The second question is on the least unhealthy foods are there efforts to minimize saturated fats, sugar and salt content, the preservatives to promote healthier living. These substances have been associated with heart diseases, obesity, and cancers. There should be a regulatory body limiting the amounts of these substances in the foods exposed to the students and population in general.

Conclusion

It is commonly said that we are what we consume and this statement reflects strongly as there is an increased occurrence of non-communicable attributed to unhealthy foods. There is a need to teach the students on the maintenance of proper nutrition by consuming healthy foods to ensure a healthy future.

References

Abdullah, Mohammad MH, et al. "Cost-of-illness analysis reveals potential healthcare savings with reductions in type 2 diabetes and cardiovascular disease following recommended intakes of dietary fiber in Canada." Frontiers in pharmacology6 (2015): 167.

Colley, Paige, et al. "The Impact of Canadian School Food Programs on Children’s Nutrition and Health: A Systematic Review." Canadian Journal of Dietetic Practice and Research80 (2018): 1-8. Micha, Renata, et al. "Effectiveness of school food environment policies on children’s dietary behaviors: A systematic review and meta-analysis." PloS one 13.3 (2018):26-32.

Godin, Katelyn M., et al. "Food Purchasing Behaviors and Sugar-Sweetened Beverage Consumption among Canadian Secondary School Students in the COMPASS Study." Journal of nutrition education and behavior (2018).

Godin, Katelyn, et al. "Applying systematic review search methods to the grey literature: a case study examining guidelines for school-based breakfast programs in Canada." Systematic reviews 4.1 (2015): 138.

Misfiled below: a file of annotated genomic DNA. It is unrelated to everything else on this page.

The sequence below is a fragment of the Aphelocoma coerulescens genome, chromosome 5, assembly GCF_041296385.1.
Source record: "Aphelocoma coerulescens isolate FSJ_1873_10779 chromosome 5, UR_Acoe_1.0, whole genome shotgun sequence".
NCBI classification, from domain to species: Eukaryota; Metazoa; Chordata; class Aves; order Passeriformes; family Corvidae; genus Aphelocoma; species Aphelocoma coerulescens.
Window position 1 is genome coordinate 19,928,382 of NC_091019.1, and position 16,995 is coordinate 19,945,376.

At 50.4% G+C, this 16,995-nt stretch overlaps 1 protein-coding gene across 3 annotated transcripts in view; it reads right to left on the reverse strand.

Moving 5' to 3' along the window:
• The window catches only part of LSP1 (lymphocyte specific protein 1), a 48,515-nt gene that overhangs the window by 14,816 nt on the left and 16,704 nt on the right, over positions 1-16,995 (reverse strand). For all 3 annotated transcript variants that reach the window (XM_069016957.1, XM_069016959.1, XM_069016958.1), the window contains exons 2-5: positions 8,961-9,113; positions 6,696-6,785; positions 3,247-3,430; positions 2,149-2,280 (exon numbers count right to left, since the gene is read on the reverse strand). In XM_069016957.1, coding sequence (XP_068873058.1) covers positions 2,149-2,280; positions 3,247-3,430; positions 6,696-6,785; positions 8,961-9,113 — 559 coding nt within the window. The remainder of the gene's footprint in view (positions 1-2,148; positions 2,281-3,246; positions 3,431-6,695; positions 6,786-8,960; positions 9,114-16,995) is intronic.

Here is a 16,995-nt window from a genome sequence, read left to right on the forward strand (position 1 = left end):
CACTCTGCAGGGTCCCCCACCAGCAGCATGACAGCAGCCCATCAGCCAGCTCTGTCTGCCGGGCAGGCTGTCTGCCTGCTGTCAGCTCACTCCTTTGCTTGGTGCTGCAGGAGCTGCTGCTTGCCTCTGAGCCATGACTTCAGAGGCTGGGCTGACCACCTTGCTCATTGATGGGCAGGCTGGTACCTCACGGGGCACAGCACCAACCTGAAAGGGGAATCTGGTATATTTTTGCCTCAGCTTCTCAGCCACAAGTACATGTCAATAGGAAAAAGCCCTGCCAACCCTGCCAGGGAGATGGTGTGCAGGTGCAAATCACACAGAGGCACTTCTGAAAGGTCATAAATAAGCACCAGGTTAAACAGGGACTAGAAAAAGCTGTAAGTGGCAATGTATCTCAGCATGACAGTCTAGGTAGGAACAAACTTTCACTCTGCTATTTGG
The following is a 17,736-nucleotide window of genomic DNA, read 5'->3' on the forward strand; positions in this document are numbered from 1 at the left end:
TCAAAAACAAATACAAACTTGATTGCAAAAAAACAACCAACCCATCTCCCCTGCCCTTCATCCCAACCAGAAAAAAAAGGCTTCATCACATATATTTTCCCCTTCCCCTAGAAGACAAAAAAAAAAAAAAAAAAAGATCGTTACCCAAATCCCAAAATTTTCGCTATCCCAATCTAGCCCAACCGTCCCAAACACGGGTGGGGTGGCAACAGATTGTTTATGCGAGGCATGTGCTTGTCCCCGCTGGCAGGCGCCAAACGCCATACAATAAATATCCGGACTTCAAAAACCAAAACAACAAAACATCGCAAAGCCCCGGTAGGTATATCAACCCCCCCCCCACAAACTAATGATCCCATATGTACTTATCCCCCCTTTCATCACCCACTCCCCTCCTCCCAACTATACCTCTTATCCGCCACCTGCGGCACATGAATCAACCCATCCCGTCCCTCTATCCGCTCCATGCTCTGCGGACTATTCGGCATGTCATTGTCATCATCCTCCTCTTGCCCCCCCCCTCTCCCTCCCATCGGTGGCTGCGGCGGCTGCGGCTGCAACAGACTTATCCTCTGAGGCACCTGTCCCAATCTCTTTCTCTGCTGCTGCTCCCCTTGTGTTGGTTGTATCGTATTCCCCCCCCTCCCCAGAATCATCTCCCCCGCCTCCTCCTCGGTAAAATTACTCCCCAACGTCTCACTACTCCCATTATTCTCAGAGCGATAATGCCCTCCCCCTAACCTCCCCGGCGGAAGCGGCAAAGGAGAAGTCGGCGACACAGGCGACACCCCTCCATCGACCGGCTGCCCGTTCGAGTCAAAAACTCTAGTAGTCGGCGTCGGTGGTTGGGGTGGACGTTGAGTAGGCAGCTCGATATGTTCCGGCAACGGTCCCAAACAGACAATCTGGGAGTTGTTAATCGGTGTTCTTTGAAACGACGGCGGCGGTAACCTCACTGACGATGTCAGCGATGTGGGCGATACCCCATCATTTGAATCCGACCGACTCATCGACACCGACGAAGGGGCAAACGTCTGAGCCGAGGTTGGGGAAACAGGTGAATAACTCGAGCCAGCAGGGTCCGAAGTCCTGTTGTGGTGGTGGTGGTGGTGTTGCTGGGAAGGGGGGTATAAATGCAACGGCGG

Hanninen, S., and M. Rashid. "A323 INVESTIGATION OF THE NUTRITION CURRICULUM IN THE UNDERGRADUATE EDUCATION PROGRAM OF A CANADIAN MEDICAL SCHOOL." Journal of the Canadian Association of Gastroenterology 1.suppl_2 (2018): 465-465.

Hernandez, Kimberley, et al. "The case for a Canadian national school food program." Canadian Food Studies/La Revue canadienne des études sur l'alimentation 5.3 (2018): 208-229.

Jeffery, B., and A. Leo. "School nutrition policies across Canada: are schools making the grade." Retrieved June 9 (2013): 2009:38-43

Lebel, Alexandre, et al. "Sugar sweetened beverage consumption among primary school students: Influence of the schools’ vicinity." Journal of environmental and public health2016 (2016).

Lucan, Sean C. "Concerning limitations of food-environment research: a narrative review and commentary framed around obesity and diet-related diseases in youth." Journal of the Academy of Nutrition and Dietetics 115.2 (2015): 205-212.

Mullally, Megan L., et al. "A province-wide school nutrition policy and food consumption in elementary school children in Prince Edward Island." Canadian Journal of Public Health/Revue Canadienne de Sante'e Publique (2010): 40-43.

Sun, Yu, et al. "The effectiveness and cost of lifestyle interventions including nutrition education for diabetes prevention: a systematic review and meta-analysis." Journal of the Academy of Nutrition and Dietetics 117.3 (2017): 404-421.

Taylor, Jennifer P., Susan Evers, and Mary McKenna. "Determinants of healthy eating in children and youth." Canadian Journal of Public Health/Revue Canadienne de Sante'e Publique (2012): S20-S26.

Veugelers, Paul J., and Margaret E. Schwartz. "Comprehensive school health in Canada." Canadian Journal of Public Health/Revue Canadienne de Sante'e Publique (2010): S5-S8.

Vine, Michelle M., and Susan J. Elliott. "Exploring the school nutrition policy environment in Canada using the ANGELO framework." Health promotion practice 15.3 (2014): 331-339.

Yip, Calvin, et al. "Peer-led nutrition education programs for school-aged youth: a systematic review of the literature." Health education research 31.1 (2015): 82-97.